Wednesday, May 26, 2004

Mayor Lynched, Cont.:The Associated Press and Reuters offer updates with the AP reporting that "300 marine, army and police commandos arrived in Puno overnight to enforce the agreement if necessary," Community leader Julian Rivera's (using his interview with RPP) says that "the protest would end at midday Wednesday." Deputy Interior Minister Richard Diaz, the lead state negotiator, said the government had agreed to "progressively reduce" the military and police presence in Ilave once peace was secured. Reuters reports that yesterday, "roving groups of protesters shouted at news photographers on the outskirts of town. Others used slingshots to launch rocks at the journalists. 'Lying journalists -- we are going to kill you,' some shouted." [This Associated Press shows an injured La Republica reporter.] Reuters focuses on the suspension of the protests and quotes Diaz saying, "They have agreed to unblock roads, open the international road bridge between Bolivia and Peru and end the protests." The government says "drug traffickers were also behind the unrest." Ilave residents say "they want a return to normality and have dropped their demands for the release of Ilave's jailed deputy mayor." The Associated Press and Reuters show photos of the military in downtown Ilave including the Plaza de Armas. The Associated Press offers a photo of Rolando Quispe as he "transports a coffin over the international bridge, now cleared of rocks and protesters in Ilave." The Associated Press offers other photos of that bridge as well. Another Associated Press photo has this caption: AToledo decided late Sunday to send hundreds of army soldiers to Ilave." And then this from a letter to the editor in Mississippi's Delta Democrat Times: "Do we really think that we can establish a democratic system in Iraq that these people will live by? Did you see the one about the mayor down in Peru?"

Mining Debate: Bloomberg and Reuters report on the congressional debate about "the controversial plan to levy a royalty on mining in Peru," which is expected to resume tomorrow. Reuters says that "Congress held a first debate on the royalties issue on May 12 and a second on May 20. Several proposals have been put forward, ranging from a flat levy to a sliding tax that only applies to miners generating a profit." Quotes come from APRA Congressman Jose Carrasco and Congressmen Alejandro Ore and Jacques Rodrich, both from Pais Posible. Victor Espinoza, president of the Pasco mining region says, "We have the right to receive at least $3 million a year from mining to allow for a sustainable development of the region." He added that Pasco currently only receives $90,000 a year in taxes from mining. Bloomberg believes that the Congress "will probably impose a royalty on mining companies' sales, opposition and governing coalition lawmakers said, approving a plan companies such as Minas Buenaventura say would discourage investment in the country's gold, copper and zinc mines." This story also suggests that "President Alejandro Toledo's coalition will back the opposition-sponsored plan ... " It is unclear who the non-opposition is if Pais Posible is on board. Quotes come from Victor Flores (HSBC Securities USA), Roque Benavides (CEO, Buenaventura), and the Minister of the Economy and Finance Pedro-Pablo Kuczynski.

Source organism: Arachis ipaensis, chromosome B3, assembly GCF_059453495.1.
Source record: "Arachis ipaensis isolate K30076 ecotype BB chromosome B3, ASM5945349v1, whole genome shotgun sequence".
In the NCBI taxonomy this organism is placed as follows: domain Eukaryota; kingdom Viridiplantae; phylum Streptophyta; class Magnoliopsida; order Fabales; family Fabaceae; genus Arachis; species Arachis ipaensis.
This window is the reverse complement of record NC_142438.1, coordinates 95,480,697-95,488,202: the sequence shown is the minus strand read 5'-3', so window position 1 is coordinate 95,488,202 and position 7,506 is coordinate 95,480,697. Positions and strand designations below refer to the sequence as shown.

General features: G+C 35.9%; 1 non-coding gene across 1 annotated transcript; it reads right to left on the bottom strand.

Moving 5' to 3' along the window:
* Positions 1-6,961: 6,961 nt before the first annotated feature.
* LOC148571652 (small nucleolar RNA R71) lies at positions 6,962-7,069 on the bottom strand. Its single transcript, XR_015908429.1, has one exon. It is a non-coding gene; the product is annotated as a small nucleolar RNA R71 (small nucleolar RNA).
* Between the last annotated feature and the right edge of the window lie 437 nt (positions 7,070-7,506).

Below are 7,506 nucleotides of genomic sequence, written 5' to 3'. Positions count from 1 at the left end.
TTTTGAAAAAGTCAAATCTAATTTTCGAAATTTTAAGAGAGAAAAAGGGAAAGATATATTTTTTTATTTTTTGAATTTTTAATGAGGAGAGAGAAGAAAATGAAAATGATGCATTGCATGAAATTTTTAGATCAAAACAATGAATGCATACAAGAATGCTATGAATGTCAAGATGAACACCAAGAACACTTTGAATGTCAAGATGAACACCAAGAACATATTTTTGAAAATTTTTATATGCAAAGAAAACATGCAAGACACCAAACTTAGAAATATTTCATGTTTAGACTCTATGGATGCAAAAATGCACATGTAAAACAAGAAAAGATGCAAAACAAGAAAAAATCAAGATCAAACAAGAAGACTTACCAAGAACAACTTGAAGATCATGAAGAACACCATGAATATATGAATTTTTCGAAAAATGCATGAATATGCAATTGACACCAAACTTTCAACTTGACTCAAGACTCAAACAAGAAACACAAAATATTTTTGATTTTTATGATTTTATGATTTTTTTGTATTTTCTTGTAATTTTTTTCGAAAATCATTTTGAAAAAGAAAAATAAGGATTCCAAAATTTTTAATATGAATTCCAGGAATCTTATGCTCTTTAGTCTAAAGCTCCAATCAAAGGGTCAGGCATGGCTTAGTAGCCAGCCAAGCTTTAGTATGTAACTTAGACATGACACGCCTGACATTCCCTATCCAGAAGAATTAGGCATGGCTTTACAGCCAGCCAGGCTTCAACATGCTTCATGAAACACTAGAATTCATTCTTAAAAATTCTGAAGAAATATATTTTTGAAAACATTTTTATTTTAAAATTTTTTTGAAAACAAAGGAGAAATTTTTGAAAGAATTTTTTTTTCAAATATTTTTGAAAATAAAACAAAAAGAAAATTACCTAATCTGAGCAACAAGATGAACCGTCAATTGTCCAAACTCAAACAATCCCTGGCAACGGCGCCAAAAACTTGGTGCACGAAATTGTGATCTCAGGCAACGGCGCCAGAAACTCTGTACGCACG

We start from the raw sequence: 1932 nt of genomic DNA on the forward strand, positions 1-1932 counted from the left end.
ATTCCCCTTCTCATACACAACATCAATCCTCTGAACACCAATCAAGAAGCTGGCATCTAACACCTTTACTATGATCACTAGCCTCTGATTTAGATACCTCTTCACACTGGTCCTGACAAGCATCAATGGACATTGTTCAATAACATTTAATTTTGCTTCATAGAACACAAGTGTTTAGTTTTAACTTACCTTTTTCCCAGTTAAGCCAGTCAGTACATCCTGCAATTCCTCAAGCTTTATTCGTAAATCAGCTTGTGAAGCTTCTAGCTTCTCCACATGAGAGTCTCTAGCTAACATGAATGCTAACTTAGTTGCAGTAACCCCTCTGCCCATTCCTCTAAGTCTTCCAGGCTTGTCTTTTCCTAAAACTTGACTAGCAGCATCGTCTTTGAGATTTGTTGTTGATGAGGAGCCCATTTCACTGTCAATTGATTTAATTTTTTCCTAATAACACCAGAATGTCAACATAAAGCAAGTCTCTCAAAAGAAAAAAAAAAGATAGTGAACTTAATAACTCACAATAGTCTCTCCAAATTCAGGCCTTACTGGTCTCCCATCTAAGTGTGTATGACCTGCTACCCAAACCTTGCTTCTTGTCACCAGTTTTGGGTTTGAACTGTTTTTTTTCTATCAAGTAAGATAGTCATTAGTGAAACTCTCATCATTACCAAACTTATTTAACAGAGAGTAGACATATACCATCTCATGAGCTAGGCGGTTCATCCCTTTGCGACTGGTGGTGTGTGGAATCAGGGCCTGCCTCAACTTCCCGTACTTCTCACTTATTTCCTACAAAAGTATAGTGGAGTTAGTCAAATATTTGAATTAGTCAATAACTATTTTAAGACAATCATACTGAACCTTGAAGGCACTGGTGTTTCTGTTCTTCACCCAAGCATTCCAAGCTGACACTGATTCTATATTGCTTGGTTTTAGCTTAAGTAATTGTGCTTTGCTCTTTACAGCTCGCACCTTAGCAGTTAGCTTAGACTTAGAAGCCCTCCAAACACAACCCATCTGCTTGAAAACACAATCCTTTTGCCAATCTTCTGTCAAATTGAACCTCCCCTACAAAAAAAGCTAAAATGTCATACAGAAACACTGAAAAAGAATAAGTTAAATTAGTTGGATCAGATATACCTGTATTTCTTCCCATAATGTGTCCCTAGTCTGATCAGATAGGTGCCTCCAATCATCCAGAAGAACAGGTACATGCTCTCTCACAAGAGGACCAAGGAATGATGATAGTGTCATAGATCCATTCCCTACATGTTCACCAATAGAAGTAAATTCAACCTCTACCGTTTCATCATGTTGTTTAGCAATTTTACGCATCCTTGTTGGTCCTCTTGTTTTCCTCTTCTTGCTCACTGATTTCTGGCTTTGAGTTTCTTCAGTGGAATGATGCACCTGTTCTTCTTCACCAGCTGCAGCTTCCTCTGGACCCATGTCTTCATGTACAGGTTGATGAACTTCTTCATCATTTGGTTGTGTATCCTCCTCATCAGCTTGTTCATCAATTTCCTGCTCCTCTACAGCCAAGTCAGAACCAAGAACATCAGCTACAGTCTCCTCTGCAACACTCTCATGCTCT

Copa America Forced to Use Smaller Stadium, cont: Reuters explains the shift Copa America had to make from using Estadio Monumental to using the Estadio Nacional. Quotes come from local organising committee president Arturo Woodman and Peru Football Federation president Manuel Burga. The story also includes the history of the problem. Separately, Reuters offers a photograph of Peruvian soccer players dousing their assistant coach Giorgiao with eggs and flour to celebrate his birthday. Peru is preparing for a June 1 match with Uruguay with Nolberto Solano among others. Separately, a Reuters story on football in the Olympics has this: In the 1936 Olympics, "[a] diplomatic incident was provoked by the quarter-final between Austria and Peru after the Peruvians were disqualified despite winning 4-2 because some of their fans ran on to the pitch and attacked an Austrian player." For more background, see this Reuters story.

Macro/Micro Econ:
- Reuters reports that "Peruvian exports grew 32% in April from the same month last year to $841 million, due to strong sales to the United States," according to Trade Minister Alfredo Ferrero. The United "is the largest buyer of our manufactured goods," Ferrero said.
- The Guardian and the Times (of London) reports that Monterrico Metals "jumped 9% as the Peruvian copper miner put itself up for sale. The recent surge in copper prices and a steady stream of positive drilling updates from its Rio Blanco copper project in northern Peru have stoked speculation that it was only a matter of time before Monterrico drew predatory interest from a mining heavyweight."

Study in the USA! Oregon's Bend reviews the story of how Patricia Abón used a train ride in Machu Picchu to get a scholarship to Oregon State University. "Abón plans to get a graduate degree before returning to Lima, where she can 'make positive changes in my country.' Her dream is to found and grow a company “to help lower the unemployment rate among my people.'

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